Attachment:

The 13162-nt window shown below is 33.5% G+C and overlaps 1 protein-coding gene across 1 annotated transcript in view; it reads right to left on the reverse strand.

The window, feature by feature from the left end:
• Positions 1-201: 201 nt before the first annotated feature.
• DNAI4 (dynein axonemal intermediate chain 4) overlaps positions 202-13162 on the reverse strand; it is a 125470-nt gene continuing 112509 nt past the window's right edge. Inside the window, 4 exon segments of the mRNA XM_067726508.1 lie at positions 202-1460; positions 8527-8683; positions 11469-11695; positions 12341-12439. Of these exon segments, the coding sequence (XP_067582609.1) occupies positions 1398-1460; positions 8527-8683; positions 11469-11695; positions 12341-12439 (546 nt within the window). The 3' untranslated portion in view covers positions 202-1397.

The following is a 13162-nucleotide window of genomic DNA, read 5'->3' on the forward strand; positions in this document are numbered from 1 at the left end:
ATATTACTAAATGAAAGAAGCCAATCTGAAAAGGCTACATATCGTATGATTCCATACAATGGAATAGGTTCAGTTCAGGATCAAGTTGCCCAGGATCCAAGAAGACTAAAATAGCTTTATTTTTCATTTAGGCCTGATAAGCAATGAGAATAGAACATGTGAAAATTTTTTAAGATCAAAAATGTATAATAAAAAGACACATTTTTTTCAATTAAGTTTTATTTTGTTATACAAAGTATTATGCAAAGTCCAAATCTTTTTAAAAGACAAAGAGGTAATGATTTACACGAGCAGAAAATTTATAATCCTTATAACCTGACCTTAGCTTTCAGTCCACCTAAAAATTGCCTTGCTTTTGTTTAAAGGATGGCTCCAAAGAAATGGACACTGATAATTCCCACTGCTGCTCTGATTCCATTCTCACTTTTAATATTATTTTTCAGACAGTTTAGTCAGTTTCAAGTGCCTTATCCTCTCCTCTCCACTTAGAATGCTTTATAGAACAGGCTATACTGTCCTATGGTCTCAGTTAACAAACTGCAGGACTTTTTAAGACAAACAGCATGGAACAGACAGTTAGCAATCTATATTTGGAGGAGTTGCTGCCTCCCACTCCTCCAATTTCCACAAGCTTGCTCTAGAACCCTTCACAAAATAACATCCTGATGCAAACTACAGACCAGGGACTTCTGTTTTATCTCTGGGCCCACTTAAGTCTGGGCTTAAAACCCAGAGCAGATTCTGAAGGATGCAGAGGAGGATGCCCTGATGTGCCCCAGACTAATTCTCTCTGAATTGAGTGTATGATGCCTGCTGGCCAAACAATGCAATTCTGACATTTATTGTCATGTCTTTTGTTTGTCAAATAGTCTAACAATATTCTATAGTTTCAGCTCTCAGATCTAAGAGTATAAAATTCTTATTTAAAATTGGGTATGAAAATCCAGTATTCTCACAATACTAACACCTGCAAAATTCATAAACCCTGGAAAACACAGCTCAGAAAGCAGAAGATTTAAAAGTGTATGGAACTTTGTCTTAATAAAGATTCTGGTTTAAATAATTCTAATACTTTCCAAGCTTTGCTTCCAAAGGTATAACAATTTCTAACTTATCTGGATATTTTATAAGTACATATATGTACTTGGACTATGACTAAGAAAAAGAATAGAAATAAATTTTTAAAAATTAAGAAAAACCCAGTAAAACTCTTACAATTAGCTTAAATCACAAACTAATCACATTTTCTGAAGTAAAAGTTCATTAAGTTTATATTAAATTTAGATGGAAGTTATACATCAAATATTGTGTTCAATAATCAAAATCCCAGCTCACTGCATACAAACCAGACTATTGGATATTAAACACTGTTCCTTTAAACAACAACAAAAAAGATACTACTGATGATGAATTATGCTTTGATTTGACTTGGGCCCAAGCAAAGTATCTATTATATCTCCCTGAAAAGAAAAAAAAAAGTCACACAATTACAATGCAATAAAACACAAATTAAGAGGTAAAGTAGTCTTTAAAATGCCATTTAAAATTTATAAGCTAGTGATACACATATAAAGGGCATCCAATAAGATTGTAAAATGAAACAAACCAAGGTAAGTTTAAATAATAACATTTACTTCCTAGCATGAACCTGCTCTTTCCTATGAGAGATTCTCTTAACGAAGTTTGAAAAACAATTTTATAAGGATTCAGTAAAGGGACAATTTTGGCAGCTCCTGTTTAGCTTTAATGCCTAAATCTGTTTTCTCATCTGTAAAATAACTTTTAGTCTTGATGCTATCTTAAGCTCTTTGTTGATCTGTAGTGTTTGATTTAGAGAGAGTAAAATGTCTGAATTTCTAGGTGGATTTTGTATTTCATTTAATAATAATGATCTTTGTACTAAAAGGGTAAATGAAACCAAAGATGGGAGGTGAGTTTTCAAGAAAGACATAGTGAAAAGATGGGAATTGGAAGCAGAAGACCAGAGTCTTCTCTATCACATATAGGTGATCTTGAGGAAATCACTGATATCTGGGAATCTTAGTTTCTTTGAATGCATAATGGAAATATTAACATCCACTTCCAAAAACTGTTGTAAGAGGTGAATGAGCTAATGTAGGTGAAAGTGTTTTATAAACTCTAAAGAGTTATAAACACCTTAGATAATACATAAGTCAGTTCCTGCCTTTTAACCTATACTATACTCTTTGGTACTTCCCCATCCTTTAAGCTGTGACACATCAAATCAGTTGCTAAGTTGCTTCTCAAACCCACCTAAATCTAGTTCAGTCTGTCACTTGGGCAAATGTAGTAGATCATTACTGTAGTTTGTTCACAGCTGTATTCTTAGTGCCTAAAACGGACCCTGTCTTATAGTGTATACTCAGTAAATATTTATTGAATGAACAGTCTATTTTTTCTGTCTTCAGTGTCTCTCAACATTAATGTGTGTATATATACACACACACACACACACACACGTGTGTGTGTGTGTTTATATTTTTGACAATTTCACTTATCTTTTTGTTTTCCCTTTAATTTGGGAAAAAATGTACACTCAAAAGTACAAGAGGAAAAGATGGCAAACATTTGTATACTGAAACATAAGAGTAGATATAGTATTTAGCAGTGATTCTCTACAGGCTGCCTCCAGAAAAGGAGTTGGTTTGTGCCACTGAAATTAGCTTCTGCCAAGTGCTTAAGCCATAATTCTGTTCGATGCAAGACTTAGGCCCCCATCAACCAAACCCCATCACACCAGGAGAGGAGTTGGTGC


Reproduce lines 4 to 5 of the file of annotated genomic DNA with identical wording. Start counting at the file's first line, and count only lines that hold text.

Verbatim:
• DNAI4 (dynein axonemal intermediate chain 4) overlaps positions 202-13162 on the reverse strand; it is a 125470-nt gene continuing 112509 nt past the window's right edge. Inside the window, 4 exon segments of the mRNA XM_067726508.1 lie at positions 202-1460; positions 8527-8683; positions 11469-11695; positions 12341-12439. Of these exon segments, the coding sequence (XP_067582609.1) occupies positions 1398-1460; positions 8527-8683; positions 11469-11695; positions 12341-12439 (546 nt within the window). The 3' untranslated portion in view covers positions 202-1397.

The following is a 13162-nucleotide window of genomic DNA, read 5'->3' on the forward strand; positions in this document are numbered from 1 at the left end: